Benefits of becoming a scuba diver
Our lives are driven by purpose. The ability to make a difference and to explore are just a few of the reasons the human endeavor continues to burn at its very core. If you believe this, you have much in common with scuba divers.
Many parts of our world remain undiscovered. Our species tends to congregate within our own support networks and live "on the grid". That untouched experience is oftentimes more rare when one submerges into the great blue. The scuba diver that seeks new reef systems, wrecks and more will discover a world rarely seen by others. In some cases, a diver can submerge into a local area never seen by members of their species! It is that exploration and purpose that drives the sport of scuba diving.
With so much to explore, it is not a surprise to see divers continuing their experience and education to reach new depths and conduct fresh activities all over the world. Lakes, quarries, mines, rivers, oceans are among the collection of places to swim anew or continue to enjoy for years.
There are some other great benefits of becoming a scuba diver. Here are reasons we hear often from our community! Enjoy!
1. Quiet place. In today's bustling world, we find social/familial commitments, traffic from vehicles, work requirements and much more eroding our peace. Many divers find the underwater realm cathartic and purifying. As ocean life drifts along the diver's view and the sounds of slow breathing from the regulator persist, we find calm. Our body relaxes and we realize that we are part of something greater than us. Something greater than that crazy world above.
2. Weightlessness. As a human ages, they find joint pains and muscle soreness from the persistent pull of the earth's gravity on the body. For some divers, they experience an almost instant relief from those little pangs when they enter the world of scuba diving. With proper buoyancy control, a scuba diver suspends virtually weightless within the water column. This floating sensation gives many divers an excellent relief! Obviously, no diver should dive with a legitimate injury as it can be exasperated by the act. However, we find that all divers enjoy that feeling of weightlessness when they achieve it.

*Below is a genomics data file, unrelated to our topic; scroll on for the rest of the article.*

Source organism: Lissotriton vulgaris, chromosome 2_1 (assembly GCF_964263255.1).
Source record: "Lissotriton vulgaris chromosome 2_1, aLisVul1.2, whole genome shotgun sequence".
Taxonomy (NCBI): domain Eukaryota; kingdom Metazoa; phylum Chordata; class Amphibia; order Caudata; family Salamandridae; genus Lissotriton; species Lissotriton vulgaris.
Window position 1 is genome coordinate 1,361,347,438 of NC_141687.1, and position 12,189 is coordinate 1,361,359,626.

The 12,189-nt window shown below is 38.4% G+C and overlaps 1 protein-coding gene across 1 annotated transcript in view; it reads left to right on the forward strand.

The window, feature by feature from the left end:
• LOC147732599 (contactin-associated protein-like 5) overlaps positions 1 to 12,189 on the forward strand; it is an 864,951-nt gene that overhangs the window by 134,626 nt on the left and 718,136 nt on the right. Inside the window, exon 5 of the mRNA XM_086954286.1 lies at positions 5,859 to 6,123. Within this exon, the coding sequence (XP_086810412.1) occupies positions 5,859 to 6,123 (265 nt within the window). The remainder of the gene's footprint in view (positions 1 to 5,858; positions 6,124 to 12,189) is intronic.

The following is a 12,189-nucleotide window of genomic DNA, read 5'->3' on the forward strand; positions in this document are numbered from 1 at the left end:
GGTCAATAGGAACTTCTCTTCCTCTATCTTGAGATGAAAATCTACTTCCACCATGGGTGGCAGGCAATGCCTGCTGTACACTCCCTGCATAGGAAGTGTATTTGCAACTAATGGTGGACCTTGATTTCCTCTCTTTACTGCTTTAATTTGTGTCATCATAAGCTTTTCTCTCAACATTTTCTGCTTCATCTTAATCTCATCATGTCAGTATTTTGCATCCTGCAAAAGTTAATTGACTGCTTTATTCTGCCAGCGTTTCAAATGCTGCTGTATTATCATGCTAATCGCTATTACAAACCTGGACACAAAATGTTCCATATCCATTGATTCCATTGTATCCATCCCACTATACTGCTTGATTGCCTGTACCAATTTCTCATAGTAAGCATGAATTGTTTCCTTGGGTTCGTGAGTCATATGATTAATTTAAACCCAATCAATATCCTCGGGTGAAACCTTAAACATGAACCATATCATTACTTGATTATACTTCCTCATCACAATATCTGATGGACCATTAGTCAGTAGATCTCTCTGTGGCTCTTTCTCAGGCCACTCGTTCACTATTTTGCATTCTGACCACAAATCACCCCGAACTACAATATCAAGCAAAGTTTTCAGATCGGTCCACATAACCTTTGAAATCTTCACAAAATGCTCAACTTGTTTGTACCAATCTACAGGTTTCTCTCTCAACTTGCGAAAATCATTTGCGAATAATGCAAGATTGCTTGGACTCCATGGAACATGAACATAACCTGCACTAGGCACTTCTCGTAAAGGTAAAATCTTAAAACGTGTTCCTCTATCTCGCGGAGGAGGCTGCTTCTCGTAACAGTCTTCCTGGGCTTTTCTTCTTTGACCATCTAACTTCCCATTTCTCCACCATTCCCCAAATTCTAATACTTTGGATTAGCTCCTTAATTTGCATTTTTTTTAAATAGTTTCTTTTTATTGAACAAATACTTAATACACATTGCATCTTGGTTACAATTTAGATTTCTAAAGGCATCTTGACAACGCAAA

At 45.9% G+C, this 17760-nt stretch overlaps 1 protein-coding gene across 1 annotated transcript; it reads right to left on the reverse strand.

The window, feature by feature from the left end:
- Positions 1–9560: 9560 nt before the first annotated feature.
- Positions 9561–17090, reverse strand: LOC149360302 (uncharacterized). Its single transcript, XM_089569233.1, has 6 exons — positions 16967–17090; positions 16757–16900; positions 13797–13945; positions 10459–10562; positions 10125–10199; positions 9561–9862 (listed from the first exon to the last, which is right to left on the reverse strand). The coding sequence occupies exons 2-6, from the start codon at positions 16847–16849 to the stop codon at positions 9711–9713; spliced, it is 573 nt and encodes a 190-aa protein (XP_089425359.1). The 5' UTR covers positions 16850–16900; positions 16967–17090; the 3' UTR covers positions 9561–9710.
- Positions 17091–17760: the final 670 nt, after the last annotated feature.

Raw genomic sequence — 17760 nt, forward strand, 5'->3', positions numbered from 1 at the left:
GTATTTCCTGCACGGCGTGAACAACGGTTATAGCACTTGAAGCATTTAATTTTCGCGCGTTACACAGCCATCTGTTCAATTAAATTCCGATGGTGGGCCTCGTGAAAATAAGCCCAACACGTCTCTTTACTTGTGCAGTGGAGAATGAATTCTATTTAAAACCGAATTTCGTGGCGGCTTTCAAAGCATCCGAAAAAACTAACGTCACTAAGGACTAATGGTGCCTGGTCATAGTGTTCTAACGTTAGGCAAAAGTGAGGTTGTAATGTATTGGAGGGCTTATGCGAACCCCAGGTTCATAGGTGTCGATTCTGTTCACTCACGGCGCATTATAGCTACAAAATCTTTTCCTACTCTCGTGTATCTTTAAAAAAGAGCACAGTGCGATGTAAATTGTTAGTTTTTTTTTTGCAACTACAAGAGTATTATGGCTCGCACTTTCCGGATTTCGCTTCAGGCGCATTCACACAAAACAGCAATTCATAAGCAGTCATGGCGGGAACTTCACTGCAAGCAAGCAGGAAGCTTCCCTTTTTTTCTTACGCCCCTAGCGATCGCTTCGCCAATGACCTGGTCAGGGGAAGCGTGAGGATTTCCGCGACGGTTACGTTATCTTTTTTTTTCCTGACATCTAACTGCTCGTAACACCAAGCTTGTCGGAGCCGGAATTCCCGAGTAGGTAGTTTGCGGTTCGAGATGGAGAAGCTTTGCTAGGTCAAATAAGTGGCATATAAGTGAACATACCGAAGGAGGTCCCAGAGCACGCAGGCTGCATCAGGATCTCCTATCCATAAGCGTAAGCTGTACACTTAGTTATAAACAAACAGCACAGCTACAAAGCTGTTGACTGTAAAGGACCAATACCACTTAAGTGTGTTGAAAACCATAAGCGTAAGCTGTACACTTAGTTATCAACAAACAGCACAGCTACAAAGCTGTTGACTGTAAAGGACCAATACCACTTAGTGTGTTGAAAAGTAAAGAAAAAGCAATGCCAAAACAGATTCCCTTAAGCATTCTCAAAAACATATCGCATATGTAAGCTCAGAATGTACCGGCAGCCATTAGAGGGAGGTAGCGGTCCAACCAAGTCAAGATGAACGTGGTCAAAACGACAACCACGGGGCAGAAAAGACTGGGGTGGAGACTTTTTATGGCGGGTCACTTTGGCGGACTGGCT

3. Activities. The scuba world isn't just throwing on a bunch of gear and getting wet. Exploring the world's largest lead mind in Bonne Terre, Missouri; seeing a tiger shark for the first time in the Bahamas; looking at the beautiful kelp forests of Southern California; the list is endless when it comes to experiencing the underwater realm. Whether you want to swiftly drift along currents, see a cenote in Mexico or check out missile silos in Texas; there's an activity for every diver! We are only limited by our training, experience and ability to travel. Any active diver will proudly talk about their last dive trip, whether that was the SS Thistlegorm in Egypt or in a quarry in Illinois. The activities become almost endless when it comes to the scuba world.
4. Education. You learn so much as a scuba diver. A majority of divers understand basic concepts of the environment, physics, physiology and theoretical dive planning. Knowing how the body acts under the sea becomes a base knowledge requirement for certification. Though we have little sayings like "Never hold your breath", they are all tied to physiological reasoning. A majority of divers understand this concept and are quick to tell you the reasons why you would do or not do something. For those seeking out further education, we find dive agencies offering a myriad of courses designed to whet the appetite of the educationally minded individual. Want to learn underwater photography? Explore a World War 2 wreck? Try on a drysuit? The educational opportunities are endless as well!